Chimchar does have a hard time facing off with Roark’s rock-type Pokémon in the first gym. That said, it’s still the best gen 4 Pokémon starter mostly because of its final evolution, Infernape, which is one of the most powerful Pokémon in the entire franchise. And even if it’s not in its final form yet, Chimchar is still a great pick, seeing as it’s incredibly fast and has overall well-balanced stats. Plus, after you’ve survived the first gym battle, it’s mostly smooth-sailing from there.
In second place is Piplup, which is a strong contender against the Pokémon in the first few cities. It also boasts remarkable special attack and special defense stats and decent HP, attack, and defense stats. It’s also a huge plus that its final evolution form, Empoleon, is incredibly versatile and has access to a diverse range of moves.
Turtwig is still a good starter Pokémon, although it’s not as good as the other two. With Turtwig, you’ll find the first gym battle a breeze, thanks to its grass typing, but the next gym battle won’t be as easy. On top of that, its speed stat is also not the best. But apart from those weaknesses, Turtwig has decent defense and attack stats, so it can be a contender if trained right.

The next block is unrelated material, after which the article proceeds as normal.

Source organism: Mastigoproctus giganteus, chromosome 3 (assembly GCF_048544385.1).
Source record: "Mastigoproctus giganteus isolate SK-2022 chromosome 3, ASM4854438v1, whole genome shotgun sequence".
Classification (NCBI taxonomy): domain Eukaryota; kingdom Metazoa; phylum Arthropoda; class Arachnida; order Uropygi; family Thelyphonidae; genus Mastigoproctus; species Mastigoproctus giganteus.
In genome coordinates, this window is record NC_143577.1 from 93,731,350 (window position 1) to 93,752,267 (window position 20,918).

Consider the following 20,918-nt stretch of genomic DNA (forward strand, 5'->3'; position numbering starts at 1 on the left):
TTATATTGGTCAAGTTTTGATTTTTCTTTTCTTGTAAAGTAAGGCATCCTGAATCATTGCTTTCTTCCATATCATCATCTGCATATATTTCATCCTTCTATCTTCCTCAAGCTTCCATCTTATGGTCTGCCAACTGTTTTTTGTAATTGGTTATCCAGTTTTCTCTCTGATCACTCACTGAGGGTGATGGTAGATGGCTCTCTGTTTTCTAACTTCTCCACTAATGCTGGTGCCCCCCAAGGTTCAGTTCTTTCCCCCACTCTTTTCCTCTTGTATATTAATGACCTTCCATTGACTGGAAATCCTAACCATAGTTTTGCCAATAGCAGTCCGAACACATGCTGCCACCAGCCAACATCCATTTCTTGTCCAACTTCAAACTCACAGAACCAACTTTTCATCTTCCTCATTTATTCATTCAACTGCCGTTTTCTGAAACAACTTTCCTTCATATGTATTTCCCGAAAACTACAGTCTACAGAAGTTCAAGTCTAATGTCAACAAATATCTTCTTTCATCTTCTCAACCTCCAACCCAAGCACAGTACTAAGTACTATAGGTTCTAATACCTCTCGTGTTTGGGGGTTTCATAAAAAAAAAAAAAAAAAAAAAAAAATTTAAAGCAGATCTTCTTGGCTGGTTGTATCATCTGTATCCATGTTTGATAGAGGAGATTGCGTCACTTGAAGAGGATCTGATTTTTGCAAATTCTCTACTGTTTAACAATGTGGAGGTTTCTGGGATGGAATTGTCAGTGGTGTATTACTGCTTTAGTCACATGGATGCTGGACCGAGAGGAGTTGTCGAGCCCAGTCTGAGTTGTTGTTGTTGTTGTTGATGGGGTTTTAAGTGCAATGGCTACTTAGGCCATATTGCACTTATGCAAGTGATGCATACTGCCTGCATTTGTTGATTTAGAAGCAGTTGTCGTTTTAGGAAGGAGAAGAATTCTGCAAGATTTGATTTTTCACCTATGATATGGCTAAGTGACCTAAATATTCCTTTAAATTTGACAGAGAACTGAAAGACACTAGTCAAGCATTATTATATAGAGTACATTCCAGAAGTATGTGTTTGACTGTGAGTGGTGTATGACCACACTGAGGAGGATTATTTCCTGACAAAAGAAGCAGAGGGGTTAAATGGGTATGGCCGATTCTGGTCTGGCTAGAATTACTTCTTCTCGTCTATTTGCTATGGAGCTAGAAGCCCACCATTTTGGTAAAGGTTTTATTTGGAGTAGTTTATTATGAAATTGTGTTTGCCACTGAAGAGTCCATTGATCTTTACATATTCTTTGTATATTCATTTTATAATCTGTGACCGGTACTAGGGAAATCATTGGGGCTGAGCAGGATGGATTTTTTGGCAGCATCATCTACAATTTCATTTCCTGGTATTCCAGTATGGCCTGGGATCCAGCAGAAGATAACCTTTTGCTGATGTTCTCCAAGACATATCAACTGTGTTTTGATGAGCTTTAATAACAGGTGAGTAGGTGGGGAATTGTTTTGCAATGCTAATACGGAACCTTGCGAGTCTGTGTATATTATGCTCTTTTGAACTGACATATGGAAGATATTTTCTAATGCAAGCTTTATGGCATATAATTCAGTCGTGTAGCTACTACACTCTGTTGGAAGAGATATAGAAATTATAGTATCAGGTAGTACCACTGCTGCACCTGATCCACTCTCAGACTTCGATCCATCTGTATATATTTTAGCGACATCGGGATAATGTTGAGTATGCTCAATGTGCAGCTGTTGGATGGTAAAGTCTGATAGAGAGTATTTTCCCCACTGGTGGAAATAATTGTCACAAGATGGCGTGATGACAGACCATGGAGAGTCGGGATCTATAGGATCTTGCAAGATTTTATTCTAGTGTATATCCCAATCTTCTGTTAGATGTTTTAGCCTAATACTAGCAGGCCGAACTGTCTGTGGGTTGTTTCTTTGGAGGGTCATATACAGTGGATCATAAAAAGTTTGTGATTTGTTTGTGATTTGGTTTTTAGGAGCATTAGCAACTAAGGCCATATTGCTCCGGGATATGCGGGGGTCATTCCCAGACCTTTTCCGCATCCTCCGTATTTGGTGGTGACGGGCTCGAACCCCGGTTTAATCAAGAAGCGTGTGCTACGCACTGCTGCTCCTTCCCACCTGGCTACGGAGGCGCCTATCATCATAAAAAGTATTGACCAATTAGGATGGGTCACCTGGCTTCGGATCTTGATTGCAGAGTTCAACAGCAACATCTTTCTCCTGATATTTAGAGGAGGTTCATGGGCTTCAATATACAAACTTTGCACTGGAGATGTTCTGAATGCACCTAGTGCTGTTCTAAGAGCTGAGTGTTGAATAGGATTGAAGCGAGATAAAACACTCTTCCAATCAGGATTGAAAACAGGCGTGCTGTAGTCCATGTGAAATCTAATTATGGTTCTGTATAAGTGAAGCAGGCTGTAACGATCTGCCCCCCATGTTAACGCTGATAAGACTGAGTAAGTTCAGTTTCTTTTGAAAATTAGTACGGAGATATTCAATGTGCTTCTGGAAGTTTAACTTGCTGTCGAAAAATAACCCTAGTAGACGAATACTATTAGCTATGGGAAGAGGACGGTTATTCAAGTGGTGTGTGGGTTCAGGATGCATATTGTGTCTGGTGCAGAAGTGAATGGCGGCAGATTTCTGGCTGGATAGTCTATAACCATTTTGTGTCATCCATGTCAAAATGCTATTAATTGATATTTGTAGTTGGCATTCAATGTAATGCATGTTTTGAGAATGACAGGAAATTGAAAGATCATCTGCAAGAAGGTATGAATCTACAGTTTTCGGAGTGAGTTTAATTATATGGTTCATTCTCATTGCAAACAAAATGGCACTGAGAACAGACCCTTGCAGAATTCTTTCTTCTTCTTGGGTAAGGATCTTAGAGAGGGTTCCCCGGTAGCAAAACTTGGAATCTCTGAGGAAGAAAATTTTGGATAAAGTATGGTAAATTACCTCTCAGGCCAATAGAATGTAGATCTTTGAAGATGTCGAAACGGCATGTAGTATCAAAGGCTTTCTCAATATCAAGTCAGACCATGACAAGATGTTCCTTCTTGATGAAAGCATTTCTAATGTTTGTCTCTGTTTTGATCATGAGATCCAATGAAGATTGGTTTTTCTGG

Generation 5 probably has the worst lineup of Pokémon starters, but out of all of them, Tepig is arguably the best. It’s strong against more gym leaders in the Unova Region than the other two starters. Plus, its high HP and attack stats will help it last longer during gym battles. That said, its other stats are incredibly low, and its evolution into a fire/fighting type later on doesn’t do much to fend off enemies, either.